Part of my grant included my meeting and networking with Dr. Simone Cinotto, Associate Professor of Modern History at the University of Gastronomic Sciences in Pollenzo (a food studies university run by the farm-to-table organization Slow Food International).
Fortunately (!), Dr. Cinotto suggested we meet in Turin at Porta Palazzo – the largest open-air market in Europe. Needless to say, I jumped into my rented Fiat and sped through crimson poppy-lined toll roads to make it there! His instructions were simple:
Dear Kera can we meet at the corner of via Milano and Porta Palazzo (Piazza della Repubblica) at 11:00 am Friday? I trust you can find the intersection I am talking about on Google Maps. If you think it’s confusing let me know and we’ll choose another location.
I am 52, 6 feet, big, white hair, and black-frame looking glasses.
Perfetto! I am 5 feet, very pale, am blind but wear contacts, and speak terrible Italia-ish, but I have seen your photo enough on various websites that I should be able to hunt you down.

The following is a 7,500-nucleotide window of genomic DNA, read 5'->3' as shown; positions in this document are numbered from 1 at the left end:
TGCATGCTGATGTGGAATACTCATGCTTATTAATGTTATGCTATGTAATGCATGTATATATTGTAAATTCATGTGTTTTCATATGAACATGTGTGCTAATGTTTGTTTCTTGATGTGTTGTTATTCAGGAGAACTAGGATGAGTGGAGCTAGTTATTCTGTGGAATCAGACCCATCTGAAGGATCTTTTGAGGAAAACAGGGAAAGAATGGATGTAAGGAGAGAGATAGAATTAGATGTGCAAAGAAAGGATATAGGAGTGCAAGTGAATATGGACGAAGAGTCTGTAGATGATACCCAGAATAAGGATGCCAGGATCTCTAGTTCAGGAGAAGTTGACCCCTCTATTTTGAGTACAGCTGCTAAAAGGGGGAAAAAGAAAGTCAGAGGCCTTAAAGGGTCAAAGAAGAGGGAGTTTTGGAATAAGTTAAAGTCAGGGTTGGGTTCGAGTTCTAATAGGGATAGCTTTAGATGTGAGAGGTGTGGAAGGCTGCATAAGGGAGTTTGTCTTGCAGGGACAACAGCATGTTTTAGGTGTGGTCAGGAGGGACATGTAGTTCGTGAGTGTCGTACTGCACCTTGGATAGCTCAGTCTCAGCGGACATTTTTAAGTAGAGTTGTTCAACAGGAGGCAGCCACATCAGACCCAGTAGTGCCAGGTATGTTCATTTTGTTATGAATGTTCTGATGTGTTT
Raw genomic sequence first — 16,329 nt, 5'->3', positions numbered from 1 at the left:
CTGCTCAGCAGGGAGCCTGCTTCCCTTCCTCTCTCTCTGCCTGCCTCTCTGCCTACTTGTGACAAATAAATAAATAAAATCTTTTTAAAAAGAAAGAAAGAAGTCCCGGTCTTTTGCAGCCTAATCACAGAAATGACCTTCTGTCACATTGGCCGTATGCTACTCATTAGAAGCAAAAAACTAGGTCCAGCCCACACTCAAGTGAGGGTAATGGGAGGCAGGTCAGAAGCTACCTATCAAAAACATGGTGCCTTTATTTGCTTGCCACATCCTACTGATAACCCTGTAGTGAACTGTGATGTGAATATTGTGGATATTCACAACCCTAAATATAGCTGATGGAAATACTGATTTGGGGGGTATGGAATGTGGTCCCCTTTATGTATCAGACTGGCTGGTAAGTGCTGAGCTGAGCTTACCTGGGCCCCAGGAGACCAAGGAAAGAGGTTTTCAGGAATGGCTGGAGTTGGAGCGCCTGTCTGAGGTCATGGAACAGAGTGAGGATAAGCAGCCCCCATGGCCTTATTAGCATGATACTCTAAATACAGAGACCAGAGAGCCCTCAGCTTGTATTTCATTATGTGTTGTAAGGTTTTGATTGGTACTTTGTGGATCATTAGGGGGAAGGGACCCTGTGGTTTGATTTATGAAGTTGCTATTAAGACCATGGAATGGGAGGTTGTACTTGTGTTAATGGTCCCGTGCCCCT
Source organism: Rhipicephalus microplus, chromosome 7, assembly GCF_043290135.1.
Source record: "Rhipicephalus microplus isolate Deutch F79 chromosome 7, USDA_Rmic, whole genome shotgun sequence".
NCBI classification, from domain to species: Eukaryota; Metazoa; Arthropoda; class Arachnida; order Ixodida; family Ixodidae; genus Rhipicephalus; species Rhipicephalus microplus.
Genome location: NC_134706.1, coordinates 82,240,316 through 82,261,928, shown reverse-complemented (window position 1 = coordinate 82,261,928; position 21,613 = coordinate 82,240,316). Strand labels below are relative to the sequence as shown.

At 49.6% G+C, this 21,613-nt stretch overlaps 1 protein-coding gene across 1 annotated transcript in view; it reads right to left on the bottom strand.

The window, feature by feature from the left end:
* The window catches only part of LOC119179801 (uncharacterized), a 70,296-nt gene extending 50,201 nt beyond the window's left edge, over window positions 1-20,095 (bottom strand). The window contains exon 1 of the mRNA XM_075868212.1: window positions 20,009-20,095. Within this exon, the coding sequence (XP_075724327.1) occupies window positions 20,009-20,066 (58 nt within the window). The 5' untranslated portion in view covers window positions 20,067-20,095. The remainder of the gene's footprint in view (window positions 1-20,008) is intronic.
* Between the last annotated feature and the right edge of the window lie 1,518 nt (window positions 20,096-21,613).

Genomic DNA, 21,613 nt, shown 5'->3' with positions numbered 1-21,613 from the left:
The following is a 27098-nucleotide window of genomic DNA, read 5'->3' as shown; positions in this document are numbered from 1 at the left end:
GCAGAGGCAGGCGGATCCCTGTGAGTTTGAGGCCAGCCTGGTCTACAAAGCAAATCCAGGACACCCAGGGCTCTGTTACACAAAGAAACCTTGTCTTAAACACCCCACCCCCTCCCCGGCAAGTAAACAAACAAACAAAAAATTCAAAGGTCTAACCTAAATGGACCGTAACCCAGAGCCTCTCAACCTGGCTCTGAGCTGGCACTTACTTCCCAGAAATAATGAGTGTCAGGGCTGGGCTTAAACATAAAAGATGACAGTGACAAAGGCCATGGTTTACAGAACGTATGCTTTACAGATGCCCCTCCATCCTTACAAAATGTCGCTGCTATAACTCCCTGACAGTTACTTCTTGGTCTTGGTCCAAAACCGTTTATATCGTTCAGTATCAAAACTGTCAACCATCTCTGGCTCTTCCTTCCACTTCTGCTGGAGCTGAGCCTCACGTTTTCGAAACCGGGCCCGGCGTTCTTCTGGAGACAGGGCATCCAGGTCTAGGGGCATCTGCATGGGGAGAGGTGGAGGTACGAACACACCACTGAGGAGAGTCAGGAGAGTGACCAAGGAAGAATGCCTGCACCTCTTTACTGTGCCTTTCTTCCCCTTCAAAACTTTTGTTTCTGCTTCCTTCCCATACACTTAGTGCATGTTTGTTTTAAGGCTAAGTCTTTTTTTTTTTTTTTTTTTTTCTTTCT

See you soon e grazie!
And did I get lost? No sirr-YES. Yes, I got lost. But luckily not too lost before I found him waiting patiently at one of the market’s busy entrances. But I did spot his sterling gray locks from about 300 feet away (be impressed).
I apologized profusely for our delay, and he did what any Italian professor does best – he graciously extended, “Piacere” (nice to meet you), and dove right into a delightfully interactive lecture on the history of the market while we meandered through the vibrant tightly-wound alleyways of market stalls. No time to stop and smell the roses though, since the pace moves rapid-fire, requiring you to “throw up ‘bows” to make it out of there with your wallet.
The market is HUGE, with more than 50,000 square meters, which works out to about a bajillion feet. You can find more pictures and a brief history at The Wandering Epicures (this blog particularly emphasizes the fine meat selection available there). Most importantly, what I learned was that the history of immigrants is essential to the food history of Italy. You should actually check out Rebecca Black’s book Porta Palazzo: The Anthropology of an Italian Market, which Dr. Cinotto highly suggested I read to fully capture the rich cultural diversity of one of Europe’s main commercial spaces.
Needless to say, I didn’t buy anything 😦 There were too many choices and not enough time (since the market closes by about 1 PM). You should definitely go!